Ho-Lo milk was the first low-fat specialty milk to be launched on the New South Wales market and a few years later was marketed in the Australian Capital Territory. It had high calcium and high protein, and was promoted as useful for people who were trying to lower the cholesterol in their diets. The “Hi” aspect of the name referred to the addition of milk solids made up of protein, minerals and lactose. Boosting the milk solids also increased the calcium content.
During the 1970s and ’80s, dietary fats were the villains that made you put on weight and gave you a heart attack. And animal fats – from meat and dairy – were the worst of all. We started to see “reduced fat” and “low fat” foods on the supermarket shelves. Including modified milk.
Hi-Lo Milk was launched by Dairy Farmers Co-operative Ltd. in the early 1970s. It had a 2 per cent fat content, as compared to the 4 per cent fat of regular milk. The product was introduced in Canberra (ACT) in 1976. In 1983 Dairy Farmers followed up with Shape, a no-fat high calcium milk.
Hi-Lo ran into trouble with the Trade Practices Commission in 1976. The TPC claimed that the milk was being advertised as an aid to slimming, although the calorie content was not much lower than that of full fat milk and gave the company 28 days to change the name. Dairy Farmers responded that the name was not misleading. Dietitians weighed into the argument, claiming that Hi-Lo was not milk, but a product made from milk. They were particularly concerned that mothers would give low-fat milk to their children.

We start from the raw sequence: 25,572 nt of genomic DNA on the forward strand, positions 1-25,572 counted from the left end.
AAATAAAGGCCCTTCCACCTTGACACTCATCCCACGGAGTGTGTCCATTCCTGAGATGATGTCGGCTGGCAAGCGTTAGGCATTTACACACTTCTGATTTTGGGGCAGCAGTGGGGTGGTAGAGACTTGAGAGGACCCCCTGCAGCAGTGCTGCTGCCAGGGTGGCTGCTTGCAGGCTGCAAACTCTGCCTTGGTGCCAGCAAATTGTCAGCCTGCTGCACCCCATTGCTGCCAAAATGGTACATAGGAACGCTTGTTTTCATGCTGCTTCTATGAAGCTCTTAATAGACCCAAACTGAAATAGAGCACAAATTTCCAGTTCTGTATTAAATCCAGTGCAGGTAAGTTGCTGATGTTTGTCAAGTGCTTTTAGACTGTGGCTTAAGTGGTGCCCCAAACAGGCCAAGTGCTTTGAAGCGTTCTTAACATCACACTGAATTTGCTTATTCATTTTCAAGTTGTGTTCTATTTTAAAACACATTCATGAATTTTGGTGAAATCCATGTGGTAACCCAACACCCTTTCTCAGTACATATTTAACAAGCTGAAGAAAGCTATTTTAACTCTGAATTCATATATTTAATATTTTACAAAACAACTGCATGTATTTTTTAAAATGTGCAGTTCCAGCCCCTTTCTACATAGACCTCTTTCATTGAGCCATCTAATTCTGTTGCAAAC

Over the years a wide variety of low-fat and no-fat milks were developed by the various dairy companies, often marketed only in their home states. In Victoria, for example, Rev was launched in 1978. Sales of full-fat milk declined in favour of the low-fat versions and this situation persisted for decades. Low-fat dairy became part of the Australian Dietary Guidelines.
However, by 2018, the new villain had become carbohydrates. There was a noticeable swing to full-fat milk with sales surging by almost 10 per cent in the course of a year, while consumption of low-fat and other modified milks dropped by about 6 per cent. Sales of non-fat milk had dropped by almost 20 per cent since 2014/15.
But we’re probably still not drinking enough milk. The Australian Bureau of Statistics reported that in 2011/12 only around one in ten Australians consumed enough dairy products to meet the Australian Dietary Guidelines. Children aged 2-8 years were most likely to meet the recommendation they reported, while less than 1% of people aged 71 years and over were getting enough..